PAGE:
Drought Monitor Little Change from Previous Week

December 12, 2013 02:36 AM
 

According to the National Drought Monitor, drought covers 55.49% of the contiguous U.S., which is virtually unchanged from last week's 55.45% and down dramatically from 73.88 a year ago. For the second straight week, a powerful storm moved across the country and into the eastern U.S. this US Drought Monitor week. This storm followed a similar track along the East Coast to the Thanksgiving Storm of last week. Snow accumulated from the Upper Midwest where Duluth gained over 10 inches from the storm, through the Mid-Atlantic, shutting down government offices in Washington DC, and into New York where Central Park received a trace. The Southern Plains experienced snow, sleet, and freezing rain from the event. The highest liquid precipitation totals fell through the Southeast and in the Tennessee Valley with rainfall in areas of central Alabama received over five inches in a day and well over six inches during the week.

20131210 usdm[1]
 

For the Midwest and Central and Northern Plains the monitor says snow that fell this week in northwest Nebraska alleviated some Severe Drought (D2) there. Nearby in southern South Dakota, the snow alleviated some Abnormal Dryness (D0). Large amounts of snow fell in select areas around the Midwest. This led to removal of Moderate Drought (D1) in northern Minnesota and improvements in Abnormal Dryness (D0) in the same areas and carrying over into North Dakota. Lingering drought impacts in northern Minnesota have been changed to “L” to represent their longer timescale impact given the short-term precipitation abundance.
 

For the Southern Plains and into the South the monitor states recent precipitation improved drought conditions in some parts of Texas. Northwest Texas saw an improvement in Extreme Drought (D3). Southwest Texas saw improvements in Severe (D2) and Moderate Drought (D1) and Abnormal Dryness (D0). Southeast Texas saw improvement in Moderate Drought (D1) and Abnormal Dryness (D0). Northeast Texas saw improvement in Severe Drought (D2). Likewise, Louisiana, Arkansas, and Oklahoma saw improvement in Abnormal Dryness (D0). Conversely, Abnormal Dryness (D0) expanded in southeast Kansas and into west-central Missouri where the last 30 days have been very dry. Abnormal Dryness (D0) expanded in southern Texas and Severe (D2) and Moderate Drought (D1) expanded in central Texas. Lake Brownwood in central Texas is below 58% full and has instituted stage 2 drought restrictions. Moderate Drought (D1) and Abnormal Dryness (D0) also expanded in northwest Oklahoma.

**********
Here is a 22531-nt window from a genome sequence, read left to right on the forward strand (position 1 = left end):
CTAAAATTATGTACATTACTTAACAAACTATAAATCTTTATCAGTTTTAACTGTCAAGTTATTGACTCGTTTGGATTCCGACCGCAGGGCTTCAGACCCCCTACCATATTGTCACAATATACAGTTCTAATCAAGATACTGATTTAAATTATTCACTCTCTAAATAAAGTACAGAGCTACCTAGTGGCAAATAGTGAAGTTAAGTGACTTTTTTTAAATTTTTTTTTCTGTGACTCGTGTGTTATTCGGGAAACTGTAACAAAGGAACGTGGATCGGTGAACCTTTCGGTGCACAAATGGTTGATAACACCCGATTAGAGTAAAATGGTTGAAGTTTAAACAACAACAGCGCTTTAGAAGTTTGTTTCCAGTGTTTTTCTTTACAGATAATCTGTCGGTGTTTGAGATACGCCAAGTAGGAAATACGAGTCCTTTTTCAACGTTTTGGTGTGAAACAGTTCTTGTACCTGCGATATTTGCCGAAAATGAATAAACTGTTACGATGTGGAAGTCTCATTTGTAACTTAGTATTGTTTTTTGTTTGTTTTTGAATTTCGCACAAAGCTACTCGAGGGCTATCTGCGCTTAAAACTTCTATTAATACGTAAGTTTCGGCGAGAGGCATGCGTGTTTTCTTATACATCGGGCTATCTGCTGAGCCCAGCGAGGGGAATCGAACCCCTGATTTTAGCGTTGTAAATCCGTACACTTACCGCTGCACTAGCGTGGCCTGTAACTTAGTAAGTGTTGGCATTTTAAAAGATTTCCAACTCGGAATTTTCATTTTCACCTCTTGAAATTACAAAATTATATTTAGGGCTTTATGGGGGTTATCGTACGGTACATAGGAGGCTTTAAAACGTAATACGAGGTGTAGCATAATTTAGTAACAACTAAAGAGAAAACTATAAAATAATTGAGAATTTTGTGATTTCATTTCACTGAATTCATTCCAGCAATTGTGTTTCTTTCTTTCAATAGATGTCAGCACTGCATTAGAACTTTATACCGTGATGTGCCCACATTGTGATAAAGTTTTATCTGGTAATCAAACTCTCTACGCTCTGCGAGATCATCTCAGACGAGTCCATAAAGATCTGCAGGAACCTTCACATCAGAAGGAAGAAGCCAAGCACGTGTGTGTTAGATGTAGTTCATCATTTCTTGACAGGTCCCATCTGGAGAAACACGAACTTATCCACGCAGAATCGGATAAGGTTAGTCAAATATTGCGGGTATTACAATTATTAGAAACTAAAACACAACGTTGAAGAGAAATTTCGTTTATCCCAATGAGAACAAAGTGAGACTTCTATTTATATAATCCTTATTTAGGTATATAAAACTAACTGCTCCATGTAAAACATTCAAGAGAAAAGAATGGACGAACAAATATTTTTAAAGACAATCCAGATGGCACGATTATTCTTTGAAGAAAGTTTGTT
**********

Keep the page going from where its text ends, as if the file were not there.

In the West, the monitor states Abnormal Dryness (D0) expanded again this week in the northern Cascade Mountains in Oregon and Washington as well as on the Oregon Coast. These areas continue to miss most of the recent precipitation that has fallen around the Northwest and have significant deficits for the year. Beneficial precipitation has continued to accumulate in Utah. Severe (D2) and Moderate Drought (D1) improved in the central, southern, and eastern part of the state. Further improvements may be necessary in coming weeks through this area and in northern Arizona should precipitation continue. Southeast Montana also saw a decrease in Severe Drought (D2) resulting from the recent precipitation events. The rest of the West remains unchanged this week.
 

In its outlook, the monitor says during the Dec.12-16, time period, the probability of precipitation is above-normal for nearly the entire eastern U.S. and in the Northwest early in the period. A below-normal chance of precipitation is expected in the rest of the West and spreads to the entire country by the end of this time period. Below-normal temperatures are expected across most of the eastern U.S. with the exception of Florida. Above-normal temperatures are expected for from the Southern Plains extending into New England. An above normal chance of precipitation is also present across areas of the West, particularly in the Southwest. Temperatures are expected to be below-normal across the country, with the exception of the East Coast during this time.

For the ensuing five days (Dec. 17-21, 2013), the odds favor normal to above-normal temperatures across the contiguous U.S. with the exception of a swath from North Dakota, through the Great Lakes, and into New England. Below-normal temperatures are forecast for the previously mentioned part of the North and Northeast as well as across most of Alaska. Above normal-precipitation is likely across the Northern tier of the country and along the East Coast. Below-normal precipitation is expected from throughout the Southwest and into the Southern Plains.

 

 

 


 

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